Job Creation and the Business Cycle in Brazil

What type of business destroys proportionately more jobs during times of economic recessions and hires more in booms? This simple question motivates an important ongoing debate in the economics literature that seeks to explain the factors behind the dynamics of employment creation in small and large businesses during economic cycles. This is very relevant for policy makers as it key to understanding labour markets and for devising policies which aim at dampening employment fluctuations and minimize the economic and social costs of job losses during economic downturns. 

The differences in the employment creation by firm size during economic cycles are thought to be influenced by both credit constraints and the availability of unemployed workers. Small firms are regarded as more credit constrained, making them more sensitive to fluctuations in economic activity (Gertler and Gilchrist 1994). Another interesting mechanism influencing the employment-creation dynamic is job-poaching. Smaller and less productive firms hire proportionately more during recessions due to availability of workers willing to accept lower wages. As unemployment rates decline during economic expansion, more productive large firms increase wages and ‘poach’ workers from smaller firms, restricting the employment growth of the latter during recovery. The dynamics related to the job-poaching mechanism would lead to larger firms being more sensitive to business cycles (Moscarini and Postel-Vinay 2012). The combined effect of credit constraint and poaching mechanisms vary across countries, and determine whether employment in small or large firms is more sensitive to business cycles.

The case of Brazil

The small business sector is responsible for a substantial share of economic activity and employment generation in developing countries. Figures from Brazil’s labour ministry show that in 2013 this sector contributed to 54% of total employment and to about 43% of total wages in the formal economy. Given the size of the small business sector, the economic and social cost of job losses during recessions is thus heavily influenced by this section of the economy.

The use of employer-employee microdata for small and large establishments in Brazil uncovers the patterns of employment dynamics by firm size during the economic cycles. The data provides the establishment identifier and allows for the classification of establishments by their initial size to isolate the effects of the creation and destruction of businesses. The unique continuous employment series constructed encompasses about half a million establishments, 11 million workers as of December 2013, and open up innumerable possibilities to analyse employment-creation dynamics. The difference between the growth rate of employment in large and small businesses is the measure of relative employer size performance and is calculated monthly from January 2000 to December 2013.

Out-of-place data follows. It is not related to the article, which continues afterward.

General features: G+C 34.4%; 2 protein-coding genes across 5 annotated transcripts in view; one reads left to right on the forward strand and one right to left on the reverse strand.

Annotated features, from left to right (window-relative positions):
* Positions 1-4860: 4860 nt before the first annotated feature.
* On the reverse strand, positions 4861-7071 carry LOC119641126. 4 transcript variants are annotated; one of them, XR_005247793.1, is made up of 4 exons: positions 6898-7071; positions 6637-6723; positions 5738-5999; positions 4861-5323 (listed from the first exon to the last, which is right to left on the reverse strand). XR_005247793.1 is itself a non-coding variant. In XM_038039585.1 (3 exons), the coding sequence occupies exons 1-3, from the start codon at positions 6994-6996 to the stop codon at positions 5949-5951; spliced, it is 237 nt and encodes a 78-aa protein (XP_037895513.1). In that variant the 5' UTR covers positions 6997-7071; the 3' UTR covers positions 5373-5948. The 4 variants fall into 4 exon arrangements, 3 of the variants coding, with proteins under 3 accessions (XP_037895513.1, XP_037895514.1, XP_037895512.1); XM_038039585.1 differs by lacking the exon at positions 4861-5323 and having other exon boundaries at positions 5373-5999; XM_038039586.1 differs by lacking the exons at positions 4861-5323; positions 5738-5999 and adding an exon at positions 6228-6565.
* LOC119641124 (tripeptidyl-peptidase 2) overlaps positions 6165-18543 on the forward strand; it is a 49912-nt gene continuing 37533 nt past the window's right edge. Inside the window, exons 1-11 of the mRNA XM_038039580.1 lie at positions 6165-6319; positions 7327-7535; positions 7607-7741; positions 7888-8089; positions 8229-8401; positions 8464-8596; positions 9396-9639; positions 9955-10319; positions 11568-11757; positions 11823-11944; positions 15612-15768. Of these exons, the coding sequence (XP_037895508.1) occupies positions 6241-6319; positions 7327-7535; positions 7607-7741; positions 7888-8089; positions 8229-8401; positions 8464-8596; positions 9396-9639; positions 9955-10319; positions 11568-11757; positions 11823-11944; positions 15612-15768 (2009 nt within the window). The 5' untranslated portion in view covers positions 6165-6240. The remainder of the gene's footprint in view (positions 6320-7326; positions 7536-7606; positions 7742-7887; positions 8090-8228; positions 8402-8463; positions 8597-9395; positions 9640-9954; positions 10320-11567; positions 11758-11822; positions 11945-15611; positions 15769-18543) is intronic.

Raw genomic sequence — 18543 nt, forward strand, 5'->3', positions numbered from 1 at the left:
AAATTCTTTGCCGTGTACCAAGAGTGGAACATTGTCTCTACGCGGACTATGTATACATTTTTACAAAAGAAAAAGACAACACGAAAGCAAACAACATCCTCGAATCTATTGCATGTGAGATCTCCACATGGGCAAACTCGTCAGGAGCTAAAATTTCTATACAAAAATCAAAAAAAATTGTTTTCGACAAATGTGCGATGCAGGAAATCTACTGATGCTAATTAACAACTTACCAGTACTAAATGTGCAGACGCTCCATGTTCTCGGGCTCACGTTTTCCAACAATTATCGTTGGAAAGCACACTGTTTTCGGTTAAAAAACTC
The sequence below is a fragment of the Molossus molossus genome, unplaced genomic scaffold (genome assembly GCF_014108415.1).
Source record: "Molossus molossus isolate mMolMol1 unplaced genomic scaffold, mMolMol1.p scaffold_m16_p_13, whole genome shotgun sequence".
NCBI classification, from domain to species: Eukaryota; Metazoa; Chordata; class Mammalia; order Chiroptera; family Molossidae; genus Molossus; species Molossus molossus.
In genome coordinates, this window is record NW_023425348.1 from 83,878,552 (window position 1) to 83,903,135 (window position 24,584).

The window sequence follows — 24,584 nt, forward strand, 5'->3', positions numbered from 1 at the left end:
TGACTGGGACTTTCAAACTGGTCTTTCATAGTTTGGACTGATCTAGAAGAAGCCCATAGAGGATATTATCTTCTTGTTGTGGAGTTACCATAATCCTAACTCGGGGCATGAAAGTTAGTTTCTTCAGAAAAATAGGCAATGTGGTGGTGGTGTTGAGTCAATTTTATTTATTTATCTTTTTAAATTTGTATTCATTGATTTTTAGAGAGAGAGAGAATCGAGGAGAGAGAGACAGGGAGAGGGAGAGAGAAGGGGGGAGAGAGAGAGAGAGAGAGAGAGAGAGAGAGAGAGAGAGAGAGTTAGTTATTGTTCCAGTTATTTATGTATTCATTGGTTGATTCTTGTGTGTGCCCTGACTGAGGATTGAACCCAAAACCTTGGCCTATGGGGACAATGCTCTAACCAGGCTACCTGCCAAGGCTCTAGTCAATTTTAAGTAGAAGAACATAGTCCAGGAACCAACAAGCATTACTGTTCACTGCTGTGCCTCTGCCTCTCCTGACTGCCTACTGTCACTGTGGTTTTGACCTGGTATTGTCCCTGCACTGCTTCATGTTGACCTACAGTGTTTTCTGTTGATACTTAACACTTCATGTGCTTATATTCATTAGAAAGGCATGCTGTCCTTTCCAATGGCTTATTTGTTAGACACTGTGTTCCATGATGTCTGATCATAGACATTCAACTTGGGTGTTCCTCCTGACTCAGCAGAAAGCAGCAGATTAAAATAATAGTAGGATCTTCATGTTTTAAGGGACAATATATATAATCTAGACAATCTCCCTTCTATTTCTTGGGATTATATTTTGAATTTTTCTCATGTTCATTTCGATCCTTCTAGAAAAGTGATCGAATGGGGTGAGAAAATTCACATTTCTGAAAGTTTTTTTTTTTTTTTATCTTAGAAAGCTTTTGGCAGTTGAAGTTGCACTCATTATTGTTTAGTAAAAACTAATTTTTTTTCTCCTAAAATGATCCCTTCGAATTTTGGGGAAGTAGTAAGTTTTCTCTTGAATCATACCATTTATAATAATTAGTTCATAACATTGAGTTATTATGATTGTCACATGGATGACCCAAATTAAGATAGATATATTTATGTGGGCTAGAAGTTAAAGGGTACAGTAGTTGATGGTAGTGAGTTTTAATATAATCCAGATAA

Figure 1 shows the sensitivity of employment growth in firms of different sizes during economic cycles. The shaded areas identify Brazil’s economic recessions. The cyclical component of the relative firm size performance presents a decline around recessions and sharp recovery after episodes of recessions. In a nutshell, small firms destroy proportionally more jobs than large firms during recessions and create proportionally more jobs during booms. This result is opposite to recent empirical evidence for developed countries (Moscarini and Postel-Vinay 2012).

Figure 1: Differential net job flows and cycles, Brazil 2000-13 (Source: Authors' elaboration based on data from the Ministry of Labour and Employment of Brazil.)

The challenge is to uncover the factors that determine the different firm size employment growth dynamics in developing countries as opposed to developed ones. The current evidence indicates that the poaching mechanism plays a role at dampening employment losses in small firms during downturns and curbing their employment growth in expansions in developed and developing countries alike. Nevertheless, the credit constraint channel seems to be more potent in developing countries, and that leads to the empirical regularity that small businesses are more sensitive to business cycles in these countries.

The challenge ahead: helping small businesses

Given the findings above, policies designed to dampen employment shocks and protect employment during recessions should aim at easing the financial constraints to small businesses in Brazil. Looking ahead, it is also paramount that further evidence about the firm size dynamic is generated in developing countries to minimize economic and social costs of job losses during recessions. Other factors such as age, wage and productivity of the firms will also be analysed together with employment size to further our understanding on the cyclical behaviour of firms.


Cravo, T. (2011). Are small employers more cyclically sensitive? Evidence from Brazil, Journal of Macroeconomics, 33(4): 754-769.

Gertler, M., and S. Gilchrist (1994). Monetary Policy, Business Cycles, and the Behavior of Small Manufacturing Firms, The Quarterly Journal of Economics, 109: 309-340.

Moscarini, G., F. Postel-Vinay (2012). The Contribution of Large and Small Employers to Job Creation in Times of High and Low Unemployment, American Economic Review, 102(6): 2509-2539.

This article is based on an article published in the Journal of Macroeconomics in 2011 and on current research being undertaken at UNU-WIDER. The work was carried out with co-authors Guilherme Resende (IPEA, Brazil) and Paulo Jacinto (PUCRS, Brazil).

From the Editor's Desk (March 2015)
From the Editor's Desk (March 2015)
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